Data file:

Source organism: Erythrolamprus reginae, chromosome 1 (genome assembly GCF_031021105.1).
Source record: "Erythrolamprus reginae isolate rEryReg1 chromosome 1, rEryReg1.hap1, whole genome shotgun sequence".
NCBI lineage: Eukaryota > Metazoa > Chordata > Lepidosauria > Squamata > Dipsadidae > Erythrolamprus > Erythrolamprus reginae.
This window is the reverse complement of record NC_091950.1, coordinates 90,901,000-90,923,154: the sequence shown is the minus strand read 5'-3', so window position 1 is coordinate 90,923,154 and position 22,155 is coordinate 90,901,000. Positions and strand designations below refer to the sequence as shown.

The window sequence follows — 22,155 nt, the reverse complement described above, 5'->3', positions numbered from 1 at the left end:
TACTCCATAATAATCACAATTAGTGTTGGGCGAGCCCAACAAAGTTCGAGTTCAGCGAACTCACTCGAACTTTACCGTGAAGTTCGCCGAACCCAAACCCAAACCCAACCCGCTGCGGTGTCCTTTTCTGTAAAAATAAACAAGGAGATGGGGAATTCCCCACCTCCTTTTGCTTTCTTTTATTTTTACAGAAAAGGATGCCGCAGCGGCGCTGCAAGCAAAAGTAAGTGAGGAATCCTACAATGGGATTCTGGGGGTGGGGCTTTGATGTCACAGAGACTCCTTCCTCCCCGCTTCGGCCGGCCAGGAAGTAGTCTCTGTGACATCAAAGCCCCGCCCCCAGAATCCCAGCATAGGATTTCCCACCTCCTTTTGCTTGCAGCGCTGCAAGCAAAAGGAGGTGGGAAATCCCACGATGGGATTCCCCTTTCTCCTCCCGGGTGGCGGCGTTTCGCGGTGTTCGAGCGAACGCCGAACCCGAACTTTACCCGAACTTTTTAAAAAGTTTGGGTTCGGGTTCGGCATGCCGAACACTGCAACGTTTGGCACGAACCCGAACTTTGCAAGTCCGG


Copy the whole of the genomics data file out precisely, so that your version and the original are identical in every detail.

Source organism: Erythrolamprus reginae, chromosome 1 (genome assembly GCF_031021105.1).
Source record: "Erythrolamprus reginae isolate rEryReg1 chromosome 1, rEryReg1.hap1, whole genome shotgun sequence".
NCBI lineage: Eukaryota > Metazoa > Chordata > Lepidosauria > Squamata > Dipsadidae > Erythrolamprus > Erythrolamprus reginae.
This window is the reverse complement of record NC_091950.1, coordinates 90,901,000-90,923,154: the sequence shown is the minus strand read 5'-3', so window position 1 is coordinate 90,923,154 and position 22,155 is coordinate 90,901,000. Positions and strand designations below refer to the sequence as shown.

The window sequence follows — 22,155 nt, the reverse complement described above, 5'->3', positions numbered from 1 at the left end:
TACTCCATAATAATCACAATTAGTGTTGGGCGAGCCCAACAAAGTTCGAGTTCAGCGAACTCACTCGAACTTTACCGTGAAGTTCGCCGAACCCAAACCCAAACCCAACCCGCTGCGGTGTCCTTTTCTGTAAAAATAAACAAGGAGATGGGGAATTCCCCACCTCCTTTTGCTTTCTTTTATTTTTACAGAAAAGGATGCCGCAGCGGCGCTGCAAGCAAAAGTAAGTGAGGAATCCTACAATGGGATTCTGGGGGTGGGGCTTTGATGTCACAGAGACTCCTTCCTCCCCGCTTCGGCCGGCCAGGAAGTAGTCTCTGTGACATCAAAGCCCCGCCCCCAGAATCCCAGCATAGGATTTCCCACCTCCTTTTGCTTGCAGCGCTGCAAGCAAAAGGAGGTGGGAAATCCCACGATGGGATTCCCCTTTCTCCTCCCGGGTGGCGGCGTTTCGCGGTGTTCGAGCGAACGCCGAACCCGAACTTTACCCGAACTTTTTAAAAAGTTTGGGTTCGGGTTCGGCATGCCGAACACTGCAACGTTTGGCACGAACCCGAACTTTGCAAGTCCGG